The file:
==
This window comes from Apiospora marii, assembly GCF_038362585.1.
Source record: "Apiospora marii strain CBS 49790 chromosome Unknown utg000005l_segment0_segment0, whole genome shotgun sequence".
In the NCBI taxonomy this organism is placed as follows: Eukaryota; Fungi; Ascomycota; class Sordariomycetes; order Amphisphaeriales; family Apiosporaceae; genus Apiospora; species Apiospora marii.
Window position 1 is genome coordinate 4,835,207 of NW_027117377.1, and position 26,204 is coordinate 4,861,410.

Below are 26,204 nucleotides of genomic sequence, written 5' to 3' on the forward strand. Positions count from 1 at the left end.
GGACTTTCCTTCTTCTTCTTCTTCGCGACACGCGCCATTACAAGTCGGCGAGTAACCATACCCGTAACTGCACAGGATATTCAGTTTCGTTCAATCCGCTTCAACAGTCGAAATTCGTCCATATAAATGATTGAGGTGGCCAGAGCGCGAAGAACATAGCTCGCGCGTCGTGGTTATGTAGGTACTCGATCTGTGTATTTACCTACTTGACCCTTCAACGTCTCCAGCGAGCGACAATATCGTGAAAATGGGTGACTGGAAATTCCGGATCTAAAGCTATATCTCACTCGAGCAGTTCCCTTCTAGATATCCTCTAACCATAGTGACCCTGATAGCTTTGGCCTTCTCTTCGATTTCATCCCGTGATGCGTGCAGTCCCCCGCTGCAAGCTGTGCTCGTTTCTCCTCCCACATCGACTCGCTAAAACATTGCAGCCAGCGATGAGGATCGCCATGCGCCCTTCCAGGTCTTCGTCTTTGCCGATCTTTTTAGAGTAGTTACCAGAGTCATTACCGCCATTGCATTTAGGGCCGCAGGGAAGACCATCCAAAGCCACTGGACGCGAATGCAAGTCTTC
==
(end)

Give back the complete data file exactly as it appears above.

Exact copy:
This window comes from Apiospora marii, assembly GCF_038362585.1.
Source record: "Apiospora marii strain CBS 49790 chromosome Unknown utg000005l_segment0_segment0, whole genome shotgun sequence".
In the NCBI taxonomy this organism is placed as follows: Eukaryota; Fungi; Ascomycota; class Sordariomycetes; order Amphisphaeriales; family Apiosporaceae; genus Apiospora; species Apiospora marii.
Window position 1 is genome coordinate 4,835,207 of NW_027117377.1, and position 26,204 is coordinate 4,861,410.

Below are 26,204 nucleotides of genomic sequence, written 5' to 3' on the forward strand. Positions count from 1 at the left end.
GGACTTTCCTTCTTCTTCTTCTTCGCGACACGCGCCATTACAAGTCGGCGAGTAACCATACCCGTAACTGCACAGGATATTCAGTTTCGTTCAATCCGCTTCAACAGTCGAAATTCGTCCATATAAATGATTGAGGTGGCCAGAGCGCGAAGAACATAGCTCGCGCGTCGTGGTTATGTAGGTACTCGATCTGTGTATTTACCTACTTGACCCTTCAACGTCTCCAGCGAGCGACAATATCGTGAAAATGGGTGACTGGAAATTCCGGATCTAAAGCTATATCTCACTCGAGCAGTTCCCTTCTAGATATCCTCTAACCATAGTGACCCTGATAGCTTTGGCCTTCTCTTCGATTTCATCCCGTGATGCGTGCAGTCCCCCGCTGCAAGCTGTGCTCGTTTCTCCTCCCACATCGACTCGCTAAAACATTGCAGCCAGCGATGAGGATCGCCATGCGCCCTTCCAGGTCTTCGTCTTTGCCGATCTTTTTAGAGTAGTTACCAGAGTCATTACCGCCATTGCATTTAGGGCCGCAGGGAAGACCATCCAAAGCCACTGGACGCGAATGCAAGTCTTC